Russia now seeking regime change in Ukraine, Lavrov says as Moscow expands war goals
- Russia’s foreign minister says Moscow wants change of political leadership in Kyiv
- Moscow is publicly stating its expanded war goals in the five-month-old conflict
Moscow is seeking to overthrow the Ukrainian government, Russia’s Foreign Minister Sergey Lavrov said, going back on earlier statements that the leadership question was up to the Ukrainian people.
“We will definitely help the Ukrainian people to free themselves from the regime that is absolutely anti-people and anti-history,” Lavrov said on Sunday, five months to the day since the start of Russia’s invasion of Ukraine.
Russian President Vladimir Putin calls the war a “special military operation” and has said it is aimed at demilitarising Ukraine and rooting out dangerous nationalists. Kyiv and the West call this a baseless pretext for an aggressive land grab.
Lavrov’s remark came as the Russian leadership has publicly toughened its position in the Ukraine war in recent days.
On Wednesday, Lavrov threatened to occupy further territories outside the eastern Donbas region where most of the fighting is currently concentrated, in what would be be an expansion of the Kremlin’s previously stated war goals.
In view of the Western deliveries of weapons and their greater range, Russia sees the need to push Ukraine’s troops further away from the Donetsk and Luhansk provinces, which together make up the Donbas and which Moscow has recognised as independent.
With his announcement that he wants to change the political leadership in Kyiv, Lavrov also contradicted his own statements in April.
“We have no plans to change the regime in Ukraine,” the Russian chief diplomat said at the time in an interview with the television channel India Today. It was up to the Ukrainians to decide under which leadership they wanted to live, Lavrov asserted at the time.
The Kremlin’s plans may signal an intensification of fighting through the summer as Russia seeks to tighten its grip on territory, with little prospect for a return to peace talks that broke up without agreement early in the war.
If Russia annexes all the areas it currently holds, it would control about a fifth of Ukraine, creating a land link to Crimea and threatening a stranglehold on key Black Sea export routes. Russia annexed Crimea from Ukraine in 2014.
The territories represent Putin’s “basic goals,” said Tatiana Stanovaya, founder of political consultancy R. Politik. He continues to seek the capitulation of Ukraine as part of a broader confrontation with the West and “without this he will never declare victory,” she said.
Putin may raise the stakes by declaring that annexed Ukrainian territories are covered by Russia’s nuclear shield, according to a May 13 report by the Institute for the Study of War, a US-based think tank.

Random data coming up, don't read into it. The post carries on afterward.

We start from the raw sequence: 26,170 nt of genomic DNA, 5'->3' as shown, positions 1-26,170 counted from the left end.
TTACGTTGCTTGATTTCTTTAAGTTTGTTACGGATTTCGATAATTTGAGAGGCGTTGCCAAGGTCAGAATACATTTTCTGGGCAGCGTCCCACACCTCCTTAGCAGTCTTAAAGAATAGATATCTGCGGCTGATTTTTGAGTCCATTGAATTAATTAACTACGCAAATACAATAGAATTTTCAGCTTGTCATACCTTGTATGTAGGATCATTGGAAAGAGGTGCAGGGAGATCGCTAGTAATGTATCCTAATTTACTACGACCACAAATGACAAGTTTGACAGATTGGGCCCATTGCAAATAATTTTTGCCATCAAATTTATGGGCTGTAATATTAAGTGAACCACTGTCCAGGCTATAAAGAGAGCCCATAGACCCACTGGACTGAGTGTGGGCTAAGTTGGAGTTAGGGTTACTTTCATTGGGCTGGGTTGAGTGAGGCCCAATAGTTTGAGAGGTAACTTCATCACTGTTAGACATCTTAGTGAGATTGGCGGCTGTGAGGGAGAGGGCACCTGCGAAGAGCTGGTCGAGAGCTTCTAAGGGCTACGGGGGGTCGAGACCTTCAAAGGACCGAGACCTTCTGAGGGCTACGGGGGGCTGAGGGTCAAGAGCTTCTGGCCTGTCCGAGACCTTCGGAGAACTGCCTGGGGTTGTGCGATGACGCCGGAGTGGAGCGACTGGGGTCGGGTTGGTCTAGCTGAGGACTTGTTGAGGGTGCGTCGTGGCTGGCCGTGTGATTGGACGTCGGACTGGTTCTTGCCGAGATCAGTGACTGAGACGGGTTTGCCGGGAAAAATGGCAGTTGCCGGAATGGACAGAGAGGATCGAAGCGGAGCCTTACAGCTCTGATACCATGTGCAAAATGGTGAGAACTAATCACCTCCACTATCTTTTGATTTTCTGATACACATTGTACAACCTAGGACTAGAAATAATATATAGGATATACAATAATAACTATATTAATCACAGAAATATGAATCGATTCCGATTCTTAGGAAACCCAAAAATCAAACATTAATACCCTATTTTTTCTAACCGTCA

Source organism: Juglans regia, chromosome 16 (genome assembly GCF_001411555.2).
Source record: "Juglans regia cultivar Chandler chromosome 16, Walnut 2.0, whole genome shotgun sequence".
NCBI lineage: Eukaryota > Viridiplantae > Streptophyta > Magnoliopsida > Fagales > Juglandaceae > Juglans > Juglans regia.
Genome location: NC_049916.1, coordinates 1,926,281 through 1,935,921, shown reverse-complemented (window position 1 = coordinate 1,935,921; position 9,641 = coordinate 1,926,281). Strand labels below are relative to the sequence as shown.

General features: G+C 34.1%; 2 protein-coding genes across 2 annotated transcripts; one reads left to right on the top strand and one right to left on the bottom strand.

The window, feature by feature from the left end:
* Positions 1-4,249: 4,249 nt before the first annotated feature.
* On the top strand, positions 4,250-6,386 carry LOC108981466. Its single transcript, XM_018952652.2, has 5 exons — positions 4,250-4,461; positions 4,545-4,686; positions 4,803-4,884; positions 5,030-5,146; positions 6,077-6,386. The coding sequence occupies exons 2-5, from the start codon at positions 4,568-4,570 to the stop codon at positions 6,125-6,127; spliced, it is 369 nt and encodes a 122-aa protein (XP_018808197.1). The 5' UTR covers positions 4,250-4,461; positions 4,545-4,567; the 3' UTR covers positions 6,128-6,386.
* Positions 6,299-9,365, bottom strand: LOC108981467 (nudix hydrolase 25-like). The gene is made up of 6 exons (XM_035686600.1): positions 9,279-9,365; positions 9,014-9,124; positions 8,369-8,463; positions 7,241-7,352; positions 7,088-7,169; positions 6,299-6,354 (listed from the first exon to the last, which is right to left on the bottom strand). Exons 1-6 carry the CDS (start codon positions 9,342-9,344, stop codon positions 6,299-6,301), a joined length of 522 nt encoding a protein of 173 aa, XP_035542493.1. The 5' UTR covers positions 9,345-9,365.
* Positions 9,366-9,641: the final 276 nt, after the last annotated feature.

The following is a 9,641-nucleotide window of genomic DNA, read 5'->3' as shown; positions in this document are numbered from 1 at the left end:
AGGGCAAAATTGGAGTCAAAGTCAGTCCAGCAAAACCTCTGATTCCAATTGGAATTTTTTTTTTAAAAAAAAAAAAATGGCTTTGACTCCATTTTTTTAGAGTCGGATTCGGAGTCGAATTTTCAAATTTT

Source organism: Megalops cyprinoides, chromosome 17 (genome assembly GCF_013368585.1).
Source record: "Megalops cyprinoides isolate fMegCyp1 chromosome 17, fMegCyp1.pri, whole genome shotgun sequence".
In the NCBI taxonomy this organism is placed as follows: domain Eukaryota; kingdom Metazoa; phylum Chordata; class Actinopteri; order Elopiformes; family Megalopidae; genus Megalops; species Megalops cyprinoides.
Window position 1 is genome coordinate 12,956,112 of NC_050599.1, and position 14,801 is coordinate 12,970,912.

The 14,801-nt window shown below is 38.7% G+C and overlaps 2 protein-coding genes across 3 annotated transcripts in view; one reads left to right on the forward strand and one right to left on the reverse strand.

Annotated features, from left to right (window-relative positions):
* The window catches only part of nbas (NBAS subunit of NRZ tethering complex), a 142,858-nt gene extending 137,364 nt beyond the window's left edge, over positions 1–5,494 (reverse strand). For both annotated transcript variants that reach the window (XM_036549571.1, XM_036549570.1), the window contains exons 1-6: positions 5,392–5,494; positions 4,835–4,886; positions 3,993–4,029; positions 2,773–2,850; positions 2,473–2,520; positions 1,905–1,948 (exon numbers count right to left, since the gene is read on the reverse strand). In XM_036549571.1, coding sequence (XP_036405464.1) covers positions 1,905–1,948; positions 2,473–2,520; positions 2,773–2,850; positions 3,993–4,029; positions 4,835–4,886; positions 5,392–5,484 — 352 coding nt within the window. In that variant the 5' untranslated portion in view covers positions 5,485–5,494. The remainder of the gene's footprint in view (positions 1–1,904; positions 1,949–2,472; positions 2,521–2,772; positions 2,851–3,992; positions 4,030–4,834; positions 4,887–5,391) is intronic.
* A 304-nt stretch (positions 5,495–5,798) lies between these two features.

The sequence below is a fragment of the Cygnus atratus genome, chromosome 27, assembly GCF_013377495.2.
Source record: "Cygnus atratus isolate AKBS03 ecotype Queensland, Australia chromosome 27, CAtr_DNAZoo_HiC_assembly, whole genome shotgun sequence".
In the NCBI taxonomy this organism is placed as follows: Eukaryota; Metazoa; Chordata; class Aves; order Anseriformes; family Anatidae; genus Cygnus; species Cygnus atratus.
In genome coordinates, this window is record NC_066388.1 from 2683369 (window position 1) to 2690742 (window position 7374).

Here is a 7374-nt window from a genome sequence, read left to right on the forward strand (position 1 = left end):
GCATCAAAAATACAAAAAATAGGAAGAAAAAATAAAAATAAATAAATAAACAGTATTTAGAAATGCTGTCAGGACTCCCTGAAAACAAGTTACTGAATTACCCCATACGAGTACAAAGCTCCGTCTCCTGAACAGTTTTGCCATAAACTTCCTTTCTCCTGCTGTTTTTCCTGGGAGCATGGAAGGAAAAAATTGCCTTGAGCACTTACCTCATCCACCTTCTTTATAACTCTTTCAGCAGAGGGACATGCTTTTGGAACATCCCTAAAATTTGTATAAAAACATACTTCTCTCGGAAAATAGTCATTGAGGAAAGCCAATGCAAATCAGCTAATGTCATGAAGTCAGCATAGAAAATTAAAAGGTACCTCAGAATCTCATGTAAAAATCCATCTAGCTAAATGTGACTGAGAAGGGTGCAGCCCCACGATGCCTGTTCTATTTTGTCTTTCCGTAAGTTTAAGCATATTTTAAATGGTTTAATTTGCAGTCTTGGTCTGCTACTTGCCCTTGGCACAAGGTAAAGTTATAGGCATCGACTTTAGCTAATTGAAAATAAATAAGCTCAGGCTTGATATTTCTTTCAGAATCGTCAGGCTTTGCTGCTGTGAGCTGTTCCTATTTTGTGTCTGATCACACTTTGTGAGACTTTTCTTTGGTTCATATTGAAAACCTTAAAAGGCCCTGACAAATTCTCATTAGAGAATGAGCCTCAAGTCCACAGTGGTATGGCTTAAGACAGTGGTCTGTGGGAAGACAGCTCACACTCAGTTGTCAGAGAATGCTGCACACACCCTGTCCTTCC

“Such actions would threaten Ukraine and its partners with nuclear attack if Ukrainian counteroffensives to liberate Russian-occupied territory continue,” it said.
Ukraine’s President Volodymyr Zelensky, said in an interview with The Wall Street Journal last week that establishing a ceasefire in the war with Russia while allowing it to maintain control of parts of Ukraine would result in a prolonged conflict.
“Freezing the conflict with the Russian Federation means a pause that gives the Russian Federation a break for rest,” Zelensky said, adding: “They will not use this pause to change their geopolitics or to renounce their claims on the former Soviet republics”.
Zelensky said Russia would use a ceasefire to regain strength and then resume its offensive against Ukraine later on.
Russia would “rest and in two or three years, it will seize two more regions and say again: freeze the conflict. And it will keep going further and further. One hundred per cent,” Zelensky said.
Ukraine has been using Western-supplied long-range weapons to hit Russian supply lines and ammunition dumps in an effort to turn the tide in the war and prepare a counteroffensive in Kherson region.
The White House announced on Friday additional heavy weapons shipments to Ukraine worth about US$270 million, bringing the total military assistance to the country to US$8.2 billion since the start of the Biden administration.
Included in the latest package are four additional HIMARS artillery systems. Kyiv has said the US-supplied hi-tech, long-range rocket launchers will be critical to a planned counteroffensive to retake territory captured by Russian forces.
The new US package also includes 36,000 artillery shells, vehicles and up to 580 Phoenix Ghost drones.
Zelensky has said the grinding war could be over by the end of the year – if the West sticks to its promises to keep supplying Kyiv with the necessary weapons.
dpa, Reuters and Bloomberg